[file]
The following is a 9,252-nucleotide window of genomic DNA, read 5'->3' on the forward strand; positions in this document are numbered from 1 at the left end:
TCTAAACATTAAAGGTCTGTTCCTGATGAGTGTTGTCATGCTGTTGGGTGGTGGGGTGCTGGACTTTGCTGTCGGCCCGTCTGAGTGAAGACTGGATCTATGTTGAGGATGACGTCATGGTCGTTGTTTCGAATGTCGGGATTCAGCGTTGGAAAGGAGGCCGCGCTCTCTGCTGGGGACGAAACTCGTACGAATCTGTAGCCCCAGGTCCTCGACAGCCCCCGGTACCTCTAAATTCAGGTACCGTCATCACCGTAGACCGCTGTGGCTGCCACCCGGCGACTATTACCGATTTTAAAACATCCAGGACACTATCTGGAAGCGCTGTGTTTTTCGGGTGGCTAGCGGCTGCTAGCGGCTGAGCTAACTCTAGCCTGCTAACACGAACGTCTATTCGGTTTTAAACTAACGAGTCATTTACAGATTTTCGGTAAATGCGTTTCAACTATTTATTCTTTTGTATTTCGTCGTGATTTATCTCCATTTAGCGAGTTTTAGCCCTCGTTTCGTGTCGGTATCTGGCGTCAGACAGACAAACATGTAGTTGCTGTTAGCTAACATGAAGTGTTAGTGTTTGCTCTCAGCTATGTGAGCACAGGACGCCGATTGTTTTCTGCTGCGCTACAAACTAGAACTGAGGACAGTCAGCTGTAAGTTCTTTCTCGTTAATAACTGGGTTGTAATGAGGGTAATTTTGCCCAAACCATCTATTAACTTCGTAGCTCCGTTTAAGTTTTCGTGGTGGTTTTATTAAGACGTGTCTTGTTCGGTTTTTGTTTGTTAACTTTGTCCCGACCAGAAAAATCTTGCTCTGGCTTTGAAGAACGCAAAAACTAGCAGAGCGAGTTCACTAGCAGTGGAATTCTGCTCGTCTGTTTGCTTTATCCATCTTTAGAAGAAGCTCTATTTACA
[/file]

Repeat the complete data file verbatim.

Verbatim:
The following is a 9,252-nucleotide window of genomic DNA, read 5'->3' on the forward strand; positions in this document are numbered from 1 at the left end:
TCTAAACATTAAAGGTCTGTTCCTGATGAGTGTTGTCATGCTGTTGGGTGGTGGGGTGCTGGACTTTGCTGTCGGCCCGTCTGAGTGAAGACTGGATCTATGTTGAGGATGACGTCATGGTCGTTGTTTCGAATGTCGGGATTCAGCGTTGGAAAGGAGGCCGCGCTCTCTGCTGGGGACGAAACTCGTACGAATCTGTAGCCCCAGGTCCTCGACAGCCCCCGGTACCTCTAAATTCAGGTACCGTCATCACCGTAGACCGCTGTGGCTGCCACCCGGCGACTATTACCGATTTTAAAACATCCAGGACACTATCTGGAAGCGCTGTGTTTTTCGGGTGGCTAGCGGCTGCTAGCGGCTGAGCTAACTCTAGCCTGCTAACACGAACGTCTATTCGGTTTTAAACTAACGAGTCATTTACAGATTTTCGGTAAATGCGTTTCAACTATTTATTCTTTTGTATTTCGTCGTGATTTATCTCCATTTAGCGAGTTTTAGCCCTCGTTTCGTGTCGGTATCTGGCGTCAGACAGACAAACATGTAGTTGCTGTTAGCTAACATGAAGTGTTAGTGTTTGCTCTCAGCTATGTGAGCACAGGACGCCGATTGTTTTCTGCTGCGCTACAAACTAGAACTGAGGACAGTCAGCTGTAAGTTCTTTCTCGTTAATAACTGGGTTGTAATGAGGGTAATTTTGCCCAAACCATCTATTAACTTCGTAGCTCCGTTTAAGTTTTCGTGGTGGTTTTATTAAGACGTGTCTTGTTCGGTTTTTGTTTGTTAACTTTGTCCCGACCAGAAAAATCTTGCTCTGGCTTTGAAGAACGCAAAAACTAGCAGAGCGAGTTCACTAGCAGTGGAATTCTGCTCGTCTGTTTGCTTTATCCATCTTTAGAAGAAGCTCTATTTACA